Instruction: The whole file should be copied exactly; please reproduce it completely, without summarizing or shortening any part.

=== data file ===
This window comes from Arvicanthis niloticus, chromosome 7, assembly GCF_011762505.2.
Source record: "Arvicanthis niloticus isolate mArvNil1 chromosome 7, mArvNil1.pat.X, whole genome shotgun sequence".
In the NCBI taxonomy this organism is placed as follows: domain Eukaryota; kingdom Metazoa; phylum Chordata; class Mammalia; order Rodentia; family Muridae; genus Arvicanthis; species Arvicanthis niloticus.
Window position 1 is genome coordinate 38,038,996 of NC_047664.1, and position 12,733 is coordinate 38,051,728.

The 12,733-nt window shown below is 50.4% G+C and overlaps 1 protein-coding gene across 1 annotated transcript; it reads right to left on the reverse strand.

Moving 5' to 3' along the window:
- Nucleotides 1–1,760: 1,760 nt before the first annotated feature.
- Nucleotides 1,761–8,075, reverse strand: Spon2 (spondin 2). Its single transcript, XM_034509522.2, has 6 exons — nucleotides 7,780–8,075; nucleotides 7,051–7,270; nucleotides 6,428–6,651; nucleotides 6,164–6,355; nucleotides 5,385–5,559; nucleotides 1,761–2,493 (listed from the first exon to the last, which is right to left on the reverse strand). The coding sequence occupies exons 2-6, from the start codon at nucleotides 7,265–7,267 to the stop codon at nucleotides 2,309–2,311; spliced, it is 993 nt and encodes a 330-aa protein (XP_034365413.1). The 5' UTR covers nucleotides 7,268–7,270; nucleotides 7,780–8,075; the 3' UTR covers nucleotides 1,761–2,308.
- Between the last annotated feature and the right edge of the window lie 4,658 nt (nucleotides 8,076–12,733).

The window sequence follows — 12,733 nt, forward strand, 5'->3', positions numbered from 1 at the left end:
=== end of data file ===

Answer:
This window comes from Arvicanthis niloticus, chromosome 7, assembly GCF_011762505.2.
Source record: "Arvicanthis niloticus isolate mArvNil1 chromosome 7, mArvNil1.pat.X, whole genome shotgun sequence".
In the NCBI taxonomy this organism is placed as follows: domain Eukaryota; kingdom Metazoa; phylum Chordata; class Mammalia; order Rodentia; family Muridae; genus Arvicanthis; species Arvicanthis niloticus.
Window position 1 is genome coordinate 38,038,996 of NC_047664.1, and position 12,733 is coordinate 38,051,728.

The 12,733-nt window shown below is 50.4% G+C and overlaps 1 protein-coding gene across 1 annotated transcript; it reads right to left on the reverse strand.

Moving 5' to 3' along the window:
- Nucleotides 1–1,760: 1,760 nt before the first annotated feature.
- Nucleotides 1,761–8,075, reverse strand: Spon2 (spondin 2). Its single transcript, XM_034509522.2, has 6 exons — nucleotides 7,780–8,075; nucleotides 7,051–7,270; nucleotides 6,428–6,651; nucleotides 6,164–6,355; nucleotides 5,385–5,559; nucleotides 1,761–2,493 (listed from the first exon to the last, which is right to left on the reverse strand). The coding sequence occupies exons 2-6, from the start codon at nucleotides 7,265–7,267 to the stop codon at nucleotides 2,309–2,311; spliced, it is 993 nt and encodes a 330-aa protein (XP_034365413.1). The 5' UTR covers nucleotides 7,268–7,270; nucleotides 7,780–8,075; the 3' UTR covers nucleotides 1,761–2,308.
- Between the last annotated feature and the right edge of the window lie 4,658 nt (nucleotides 8,076–12,733).

The window sequence follows — 12,733 nt, forward strand, 5'->3', positions numbered from 1 at the left end: